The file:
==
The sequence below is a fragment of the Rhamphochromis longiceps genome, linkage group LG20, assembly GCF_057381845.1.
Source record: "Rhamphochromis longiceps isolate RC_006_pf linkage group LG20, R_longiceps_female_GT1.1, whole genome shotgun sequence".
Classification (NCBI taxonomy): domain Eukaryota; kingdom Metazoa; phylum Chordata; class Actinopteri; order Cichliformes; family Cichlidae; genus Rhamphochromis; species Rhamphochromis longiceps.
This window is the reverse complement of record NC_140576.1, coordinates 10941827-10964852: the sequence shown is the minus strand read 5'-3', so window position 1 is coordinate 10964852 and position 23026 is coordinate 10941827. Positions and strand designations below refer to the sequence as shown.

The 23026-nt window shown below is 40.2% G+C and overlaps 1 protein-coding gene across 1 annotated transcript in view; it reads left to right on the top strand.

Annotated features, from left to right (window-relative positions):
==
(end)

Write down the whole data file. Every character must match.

The sequence below is a fragment of the Rhamphochromis longiceps genome, linkage group LG20, assembly GCF_057381845.1.
Source record: "Rhamphochromis longiceps isolate RC_006_pf linkage group LG20, R_longiceps_female_GT1.1, whole genome shotgun sequence".
Classification (NCBI taxonomy): domain Eukaryota; kingdom Metazoa; phylum Chordata; class Actinopteri; order Cichliformes; family Cichlidae; genus Rhamphochromis; species Rhamphochromis longiceps.
This window is the reverse complement of record NC_140576.1, coordinates 10941827-10964852: the sequence shown is the minus strand read 5'-3', so window position 1 is coordinate 10964852 and position 23026 is coordinate 10941827. Positions and strand designations below refer to the sequence as shown.

The 23026-nt window shown below is 40.2% G+C and overlaps 1 protein-coding gene across 1 annotated transcript in view; it reads left to right on the top strand.

Annotated features, from left to right (window-relative positions):